UEA Christmas concert at St. John's Cathedral

On Thursday 13th December 2012 I went to the St. John The Baptist RC Cathedral, Norwich for the UEA Christmas concert which featured a 140 strong choir singing well loved community carols with opportunities for audience participation. The choir were conducted by Tom Primrose with William Fergusson on piano and Kris Thomsett on organ.

In the first half of the concert the choir sang Joy to the world, Quem pastores laudavere, Coventry carol, Past three o clock, I wonder as I wander and Sussex carol. There was also audience participation with O come all ye faithful, While shepherds watched their flocks and See amid the winter's snow.

After an interval of wonderful refreshments in the Norfolk Room the choir sang Ding dong merrily on high, The shepherds' farewell, In the bleak mid-winter, Sans Day carol, The twelve days of Christmas and Sir Christemas. There was also audience participation with O little town of Bethlehem, We three kings of Orient are, Away in a manger and Hark the herald-angels sing.

There was a brilliant festive atmosphere at St. John's Cathedral as the UEA Choir thrilled us with a feast of Christmas favourites. Hark! the herald-angels sing. Glory to the new-born King. This was a night which really raised the roof.

Monday, 24 December 2012

St. Gregory's Orchestra's Christmas Concert

On the afternoon of Sunday 9th December 2012 I attended the St. Gregory's Orchestra's Christmas Concert in aid of Nelson's Journey which featured Wensum Valley Brass at the United Reformed Church, Princes Street, Norwich. The St. Gregory's Orchestra were conducted by Martin Wyatt with Alison Mills as Leader. Eric Franklin was Co-ordinator of Wensum Valley Brass.

The programme consisted of Orchestral Suite, Iolanthe - Arthur Sullivan and Concerto in B flat for Bassoon - Mozart from the St. Gregory's Orchestra. After an interval of coffee and chocolate biscuits Wensum Valley Brass performed Sarabande - Grieg, Wedding Day - Grieg, Cantate Domino - Pitoni, Pilgrim's Chorus - Wagner, Earl of Salisbury's Pavane - Byrd, Canzona 13 - Gabrieli, O Holy Night - Adam, Just a Closer Walk - Arr. by Don Gillis, Amazing Grace - Arr. Luther Henderson, Coventry Carol O leave your sheep - arr. Patrick Rivers and March for a Pageant - Cook.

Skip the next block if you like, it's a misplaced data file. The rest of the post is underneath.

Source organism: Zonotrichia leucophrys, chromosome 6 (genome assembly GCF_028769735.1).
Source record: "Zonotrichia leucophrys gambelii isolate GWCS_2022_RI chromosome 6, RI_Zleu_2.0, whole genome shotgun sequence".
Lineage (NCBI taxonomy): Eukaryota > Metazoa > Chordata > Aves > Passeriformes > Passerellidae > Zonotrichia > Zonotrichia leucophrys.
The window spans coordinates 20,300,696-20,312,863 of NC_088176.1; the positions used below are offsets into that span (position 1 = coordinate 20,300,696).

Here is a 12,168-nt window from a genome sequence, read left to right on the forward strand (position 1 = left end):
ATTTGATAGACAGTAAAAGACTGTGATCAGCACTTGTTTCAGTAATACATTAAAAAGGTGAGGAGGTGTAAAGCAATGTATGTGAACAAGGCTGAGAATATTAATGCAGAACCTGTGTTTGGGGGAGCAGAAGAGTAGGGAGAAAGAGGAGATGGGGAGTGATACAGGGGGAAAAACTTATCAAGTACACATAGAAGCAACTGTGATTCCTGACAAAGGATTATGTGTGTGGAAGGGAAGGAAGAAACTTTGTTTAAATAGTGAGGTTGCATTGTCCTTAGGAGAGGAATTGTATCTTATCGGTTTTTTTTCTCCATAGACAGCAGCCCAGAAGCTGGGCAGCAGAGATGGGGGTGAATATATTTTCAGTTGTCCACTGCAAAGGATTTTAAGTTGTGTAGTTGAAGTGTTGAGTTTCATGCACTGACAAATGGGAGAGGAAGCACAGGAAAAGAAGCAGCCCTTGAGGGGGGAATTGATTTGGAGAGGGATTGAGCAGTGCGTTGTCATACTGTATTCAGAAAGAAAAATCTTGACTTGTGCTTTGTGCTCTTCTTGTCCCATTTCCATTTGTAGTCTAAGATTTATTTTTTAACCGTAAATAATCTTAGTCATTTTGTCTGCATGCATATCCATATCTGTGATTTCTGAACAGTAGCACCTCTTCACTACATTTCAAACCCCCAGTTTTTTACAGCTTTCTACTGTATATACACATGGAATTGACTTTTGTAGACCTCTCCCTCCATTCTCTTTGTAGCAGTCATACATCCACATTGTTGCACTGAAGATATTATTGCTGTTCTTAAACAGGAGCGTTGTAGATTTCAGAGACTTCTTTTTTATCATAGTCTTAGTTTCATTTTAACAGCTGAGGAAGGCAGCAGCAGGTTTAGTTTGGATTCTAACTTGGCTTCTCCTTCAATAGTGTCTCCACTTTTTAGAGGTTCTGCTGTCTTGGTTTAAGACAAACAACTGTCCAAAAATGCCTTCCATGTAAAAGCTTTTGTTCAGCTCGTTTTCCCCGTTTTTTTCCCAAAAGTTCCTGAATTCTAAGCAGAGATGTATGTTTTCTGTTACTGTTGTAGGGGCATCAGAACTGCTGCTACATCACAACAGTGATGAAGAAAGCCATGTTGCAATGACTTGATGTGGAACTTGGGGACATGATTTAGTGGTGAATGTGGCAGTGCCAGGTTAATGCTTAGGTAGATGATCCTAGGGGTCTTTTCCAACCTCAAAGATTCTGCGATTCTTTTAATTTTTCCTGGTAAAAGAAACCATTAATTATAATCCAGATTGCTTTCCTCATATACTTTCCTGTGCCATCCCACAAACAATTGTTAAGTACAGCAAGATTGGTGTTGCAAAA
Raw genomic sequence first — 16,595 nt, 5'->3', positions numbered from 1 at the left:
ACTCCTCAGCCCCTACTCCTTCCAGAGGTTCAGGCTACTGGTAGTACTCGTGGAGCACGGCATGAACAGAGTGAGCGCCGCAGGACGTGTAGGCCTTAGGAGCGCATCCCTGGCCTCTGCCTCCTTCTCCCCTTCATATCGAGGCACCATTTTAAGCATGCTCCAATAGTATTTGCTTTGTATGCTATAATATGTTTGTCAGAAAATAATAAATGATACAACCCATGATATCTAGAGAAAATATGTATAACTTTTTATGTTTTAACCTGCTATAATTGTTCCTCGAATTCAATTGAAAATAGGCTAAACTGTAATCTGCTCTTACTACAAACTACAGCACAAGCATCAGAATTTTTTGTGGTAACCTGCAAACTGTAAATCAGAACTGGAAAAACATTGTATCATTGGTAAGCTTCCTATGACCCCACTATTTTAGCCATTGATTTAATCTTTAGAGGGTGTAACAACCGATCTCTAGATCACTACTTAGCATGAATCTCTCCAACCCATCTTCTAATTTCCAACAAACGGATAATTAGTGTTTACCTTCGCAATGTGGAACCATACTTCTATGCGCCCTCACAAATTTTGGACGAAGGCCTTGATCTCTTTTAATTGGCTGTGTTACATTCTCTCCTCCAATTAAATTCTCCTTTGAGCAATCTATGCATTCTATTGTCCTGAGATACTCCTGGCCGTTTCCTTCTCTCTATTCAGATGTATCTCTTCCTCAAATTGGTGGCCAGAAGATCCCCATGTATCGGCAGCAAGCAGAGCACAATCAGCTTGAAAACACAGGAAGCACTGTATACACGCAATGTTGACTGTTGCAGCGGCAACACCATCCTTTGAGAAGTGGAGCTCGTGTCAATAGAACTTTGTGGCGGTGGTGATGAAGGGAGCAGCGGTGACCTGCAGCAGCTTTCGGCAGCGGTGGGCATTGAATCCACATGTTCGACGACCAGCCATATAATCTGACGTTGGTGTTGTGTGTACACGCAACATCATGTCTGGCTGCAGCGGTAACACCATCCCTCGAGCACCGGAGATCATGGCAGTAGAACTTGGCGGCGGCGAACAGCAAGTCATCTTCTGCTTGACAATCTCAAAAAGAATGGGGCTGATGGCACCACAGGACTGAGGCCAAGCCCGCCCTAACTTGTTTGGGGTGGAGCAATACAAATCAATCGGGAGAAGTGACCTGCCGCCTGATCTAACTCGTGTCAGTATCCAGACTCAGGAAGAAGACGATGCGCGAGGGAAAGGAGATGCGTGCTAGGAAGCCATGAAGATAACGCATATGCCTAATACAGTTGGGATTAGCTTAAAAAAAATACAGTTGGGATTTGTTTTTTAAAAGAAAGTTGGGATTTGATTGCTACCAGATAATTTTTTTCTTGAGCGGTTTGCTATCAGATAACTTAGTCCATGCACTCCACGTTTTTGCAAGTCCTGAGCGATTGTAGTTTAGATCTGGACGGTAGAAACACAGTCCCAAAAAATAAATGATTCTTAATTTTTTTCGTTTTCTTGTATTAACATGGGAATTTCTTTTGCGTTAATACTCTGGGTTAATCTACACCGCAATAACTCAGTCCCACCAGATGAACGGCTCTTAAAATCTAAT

This was time for the St. Gregory's Orchestra to have some Christmas fun as they thrilled and entertained us with Arthur Sullivan's Iolanthe but some of the orchestra found Gilbert's words irresistible and felt obliged to burst into song. Eleanor Skeate was soloist for Mozart's Concerto in B flat for Bassoon which was his first concerto for a wind instrument.

Wensum Valley Brass were originally a small group formed by members of the brass section of the Norwich City Concert Band. The group have been part of the evening street entertainment for the Lord Mayor's weekend. This was the first time they had appeared in formal concert format.

This was a wonderful afternoon of music at the United Reformed Church, Princes Street, Norwich which helped to raise money for Nelson's Charity which is for children and young people who need help and support to deal with losing a loved one. Well done to both the St. Gregory's Orchestra and Wensum Valley Brass.

Sunday, 23 December 2012

Four Sea Interludes at St. Andrew's Hall, Norwich

On the evening of Saturday 8th December 2012 I attended the Norwich Philharmonic Orchestra's concert at St. Andrew's Hall, Norwich which featured conductor Matthew Andrews and pianist Richard Uttley. The programme consisted of Four Sea Interludes from Peter Grimes - Britten, Piano Concerto No.2 - Rachmaninov and Symphony No.7 - Dvorak.

Benjamin Britten's Four Sea Interludes composed in 1945 is from his opera, Peter Grimes, which captures the unique spirit of the composer's beloved East Coast. This performance formed part of Familiar Fields a celebration across Norfolk and Suffolk of Britten's life and music in his centenary year. The Sea Interludes were developed from the six orchestral pieces that introduce the acts and link scenes in the opera. Besides being evocative portraits of the sea at different times of day and in different weather conditions, they are also psychological studies that chronicle the dramatic confrontation between Grimes and the townspeople of Aldeburgh, where the drama is set.

Rachmaninov's Piano Concerto No.2 is one of the most popular pieces in the classical repertoire. Brilliant young pianist Richard Uttley took on the epic challenge of this great romantic masterpiece, which film fans will recognise as the emotional soundtrack to Brief Encounter. This piece was composed in 1900 after the composer recovered from a period of depression.

Dvorak's Symphony No.7 was written for the London Philharmonic Society in 1884 and was a wild success at its premiere with its showcase of sweet melodies and dramatic orchestral flourishes. This piece fulfilled his apparent aim to prove himself more then a purely nationalist composer.

This was a wonderful concert at St. Andrew's Hall, Norwich which included the performance of Four Sea Interludes as a tribute to Benjamin Britten in his centenary year. Richard Uttley played a splendid Rachmaninov Piano Concerto No.2 while Dvorak's Symphony No.7 was a brilliant finish to the concert.